Snapchat Hires Google Exec for Security, Debuts ChatSerena Saitto and Sarah Frier
Snapchat Inc. is adding executives and new features, as it steps up efforts to build the company.
The Los Angeles-based startup, whose mobile application lets people send annotated photos that disappear, said today it hired Jad Boutros from Google Inc. as its director of information security. The company also unveiled an option for users to chat with text, stepping into an increasingly crowded mobile-messaging market that has drawn giants like Facebook Inc.
Snapchat is building its executive ranks and creating more features after turning down a $3 billion acquisition offer from Facebook last year. The company has recruited Emily White from Facebook’s Instagram and Peter Magnusson from Google for top positions. Snapchat is also dealing with the snafus that sometimes afflict young and fast-growing technology companies, including having to apologize for a breach earlier this year that caused data such as users’ phone numbers to be exposed.
At the same time, it is grappling with more competition in mobile messaging. In February, Facebook agreed to buy WhatsApp Inc., which has 500 million users, for about $19 billion. That sparked a flurry of dealmaking in messaging, as smartphone users worldwide increasingly use Web-based services to communicate rather than paying for text messaging.
In March, Alibaba Group Holding Ltd. invested in messaging startup TangoMe Inc. at a more than $1 billion valuation. In February, Rakuten Inc. purchased another messaging company, Viber, for $900 million, and SoftBank Corp. sought to buy a piece of Naver Corp.’s Line, a similar app that is popular in Japan.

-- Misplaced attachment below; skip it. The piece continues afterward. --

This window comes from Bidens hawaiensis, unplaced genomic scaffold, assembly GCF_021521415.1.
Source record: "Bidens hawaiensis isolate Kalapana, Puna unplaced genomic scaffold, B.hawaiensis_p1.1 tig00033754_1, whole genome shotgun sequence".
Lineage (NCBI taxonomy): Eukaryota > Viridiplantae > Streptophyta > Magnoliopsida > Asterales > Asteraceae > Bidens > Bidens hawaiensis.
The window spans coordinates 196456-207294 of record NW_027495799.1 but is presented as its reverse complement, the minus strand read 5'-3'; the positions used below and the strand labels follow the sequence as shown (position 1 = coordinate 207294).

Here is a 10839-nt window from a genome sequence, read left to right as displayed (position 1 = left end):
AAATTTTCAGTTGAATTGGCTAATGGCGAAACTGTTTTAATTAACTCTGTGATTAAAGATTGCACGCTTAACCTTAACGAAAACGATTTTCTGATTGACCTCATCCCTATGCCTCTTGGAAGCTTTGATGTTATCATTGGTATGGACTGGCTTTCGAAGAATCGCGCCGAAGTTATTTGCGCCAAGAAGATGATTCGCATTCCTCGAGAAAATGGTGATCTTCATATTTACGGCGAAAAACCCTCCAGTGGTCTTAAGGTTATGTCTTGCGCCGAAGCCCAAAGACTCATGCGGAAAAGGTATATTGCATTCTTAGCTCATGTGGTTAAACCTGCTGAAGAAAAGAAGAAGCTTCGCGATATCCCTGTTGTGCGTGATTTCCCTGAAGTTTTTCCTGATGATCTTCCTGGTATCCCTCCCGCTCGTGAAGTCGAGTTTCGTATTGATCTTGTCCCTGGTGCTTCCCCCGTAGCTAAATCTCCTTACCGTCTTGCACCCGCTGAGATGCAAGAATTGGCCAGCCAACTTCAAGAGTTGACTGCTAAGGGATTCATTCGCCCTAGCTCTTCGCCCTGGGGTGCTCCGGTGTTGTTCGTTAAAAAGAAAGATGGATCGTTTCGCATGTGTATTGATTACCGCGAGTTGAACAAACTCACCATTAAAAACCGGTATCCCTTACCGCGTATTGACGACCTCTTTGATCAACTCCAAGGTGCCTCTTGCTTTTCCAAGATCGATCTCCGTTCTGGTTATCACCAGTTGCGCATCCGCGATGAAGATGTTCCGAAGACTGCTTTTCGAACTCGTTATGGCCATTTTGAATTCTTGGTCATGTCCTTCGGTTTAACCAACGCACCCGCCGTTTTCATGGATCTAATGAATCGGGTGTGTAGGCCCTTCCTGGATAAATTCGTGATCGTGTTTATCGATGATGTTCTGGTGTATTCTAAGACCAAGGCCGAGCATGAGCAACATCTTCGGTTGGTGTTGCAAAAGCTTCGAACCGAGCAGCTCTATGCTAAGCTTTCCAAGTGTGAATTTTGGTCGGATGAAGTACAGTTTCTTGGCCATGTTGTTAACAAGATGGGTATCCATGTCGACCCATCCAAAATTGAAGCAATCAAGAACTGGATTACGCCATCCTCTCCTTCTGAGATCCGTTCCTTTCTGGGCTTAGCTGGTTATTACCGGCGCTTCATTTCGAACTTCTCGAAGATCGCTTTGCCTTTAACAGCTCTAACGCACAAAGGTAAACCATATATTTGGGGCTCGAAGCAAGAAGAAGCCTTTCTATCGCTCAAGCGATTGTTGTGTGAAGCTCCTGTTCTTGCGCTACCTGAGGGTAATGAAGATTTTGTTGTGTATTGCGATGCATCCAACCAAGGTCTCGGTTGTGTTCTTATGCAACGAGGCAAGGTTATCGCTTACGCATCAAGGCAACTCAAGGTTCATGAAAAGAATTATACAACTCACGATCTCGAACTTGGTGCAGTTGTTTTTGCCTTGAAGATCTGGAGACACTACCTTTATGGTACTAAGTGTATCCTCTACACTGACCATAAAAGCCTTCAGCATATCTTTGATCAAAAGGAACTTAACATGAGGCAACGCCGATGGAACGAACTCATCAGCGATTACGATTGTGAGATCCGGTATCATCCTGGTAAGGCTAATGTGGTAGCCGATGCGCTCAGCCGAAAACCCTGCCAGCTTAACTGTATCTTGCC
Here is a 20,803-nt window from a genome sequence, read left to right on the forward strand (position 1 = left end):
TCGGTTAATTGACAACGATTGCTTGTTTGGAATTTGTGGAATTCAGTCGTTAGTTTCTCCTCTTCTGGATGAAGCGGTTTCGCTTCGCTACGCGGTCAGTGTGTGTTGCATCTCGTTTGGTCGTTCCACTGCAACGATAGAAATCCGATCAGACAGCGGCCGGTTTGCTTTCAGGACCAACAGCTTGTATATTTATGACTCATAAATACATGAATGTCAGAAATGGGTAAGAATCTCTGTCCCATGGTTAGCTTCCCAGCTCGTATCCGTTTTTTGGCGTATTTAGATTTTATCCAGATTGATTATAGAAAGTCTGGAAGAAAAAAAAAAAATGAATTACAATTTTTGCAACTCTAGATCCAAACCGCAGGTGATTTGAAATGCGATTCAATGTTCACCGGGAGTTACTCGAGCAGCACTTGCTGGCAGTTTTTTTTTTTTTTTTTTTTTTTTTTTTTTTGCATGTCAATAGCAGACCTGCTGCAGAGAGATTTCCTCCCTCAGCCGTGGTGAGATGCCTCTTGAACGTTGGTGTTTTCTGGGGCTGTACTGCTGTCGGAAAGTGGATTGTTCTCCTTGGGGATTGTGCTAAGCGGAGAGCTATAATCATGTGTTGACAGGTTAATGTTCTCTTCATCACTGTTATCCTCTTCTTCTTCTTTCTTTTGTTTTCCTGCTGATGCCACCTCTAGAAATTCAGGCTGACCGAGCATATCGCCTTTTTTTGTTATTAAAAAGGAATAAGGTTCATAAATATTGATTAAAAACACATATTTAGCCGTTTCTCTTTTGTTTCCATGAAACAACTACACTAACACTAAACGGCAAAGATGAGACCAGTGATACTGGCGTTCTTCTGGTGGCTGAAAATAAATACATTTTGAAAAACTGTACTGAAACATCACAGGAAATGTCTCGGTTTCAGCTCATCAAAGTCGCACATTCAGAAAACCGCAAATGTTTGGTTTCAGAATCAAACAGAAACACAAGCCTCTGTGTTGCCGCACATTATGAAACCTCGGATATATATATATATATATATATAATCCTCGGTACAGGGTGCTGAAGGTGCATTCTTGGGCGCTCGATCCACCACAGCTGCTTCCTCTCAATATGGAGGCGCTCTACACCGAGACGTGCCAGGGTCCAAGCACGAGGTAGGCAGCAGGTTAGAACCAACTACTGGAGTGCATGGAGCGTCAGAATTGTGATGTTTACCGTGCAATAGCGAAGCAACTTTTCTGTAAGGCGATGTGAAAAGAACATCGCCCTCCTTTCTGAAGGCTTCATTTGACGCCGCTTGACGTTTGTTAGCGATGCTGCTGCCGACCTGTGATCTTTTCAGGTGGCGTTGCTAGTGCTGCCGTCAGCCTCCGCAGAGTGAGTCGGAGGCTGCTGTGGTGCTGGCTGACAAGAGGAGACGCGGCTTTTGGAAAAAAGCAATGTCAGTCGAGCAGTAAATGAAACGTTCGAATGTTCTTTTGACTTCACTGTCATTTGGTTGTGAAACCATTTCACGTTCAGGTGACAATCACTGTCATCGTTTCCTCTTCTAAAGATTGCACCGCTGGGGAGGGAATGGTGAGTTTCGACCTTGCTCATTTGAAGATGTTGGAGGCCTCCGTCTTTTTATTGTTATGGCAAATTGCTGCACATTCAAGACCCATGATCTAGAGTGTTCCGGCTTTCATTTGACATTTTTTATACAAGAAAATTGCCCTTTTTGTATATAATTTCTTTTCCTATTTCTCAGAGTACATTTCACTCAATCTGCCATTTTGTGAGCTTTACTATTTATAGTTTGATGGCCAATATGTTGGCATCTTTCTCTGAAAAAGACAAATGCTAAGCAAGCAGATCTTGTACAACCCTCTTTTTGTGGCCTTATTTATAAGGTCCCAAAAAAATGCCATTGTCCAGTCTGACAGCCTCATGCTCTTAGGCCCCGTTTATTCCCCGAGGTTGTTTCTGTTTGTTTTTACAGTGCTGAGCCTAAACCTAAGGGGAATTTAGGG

Facebook also added messaging capabilities to its Instagram photo-sharing application last year, while Twitter Inc. this year added the option for users of Vine, its app for posting short videos. Twitter this week said that improving private messaging is a top product goal.
Mary Ritti, a spokeswoman for Snapchat, said in an e-mail that people now send more than 700 million disappearing “snaps” a day, with more than 500 million stories viewed daily.
Snapchat has also been working to improve security after the data breach. Boutros has been at Google since 2004 and previously was a senior software engineer at Oracle Corp., according to his LinkedIn profile.
“The prospect for working with a fast-paced driven ambitious smart young startup was too appealing to turn down,” Boutros said in a post on Google+, announcing his departure from Google.
Snapchat, born in 2011 in a fraternity house, provides tools that let users easily draw on photos, to put a mustache on a selfie, for example. The images are deleted seconds after they are accessed. The company’s investors include Institutional Venture Partners, General Catalyst Partners, Benchmark, Lightspeed Venture Partners, and SV Angel.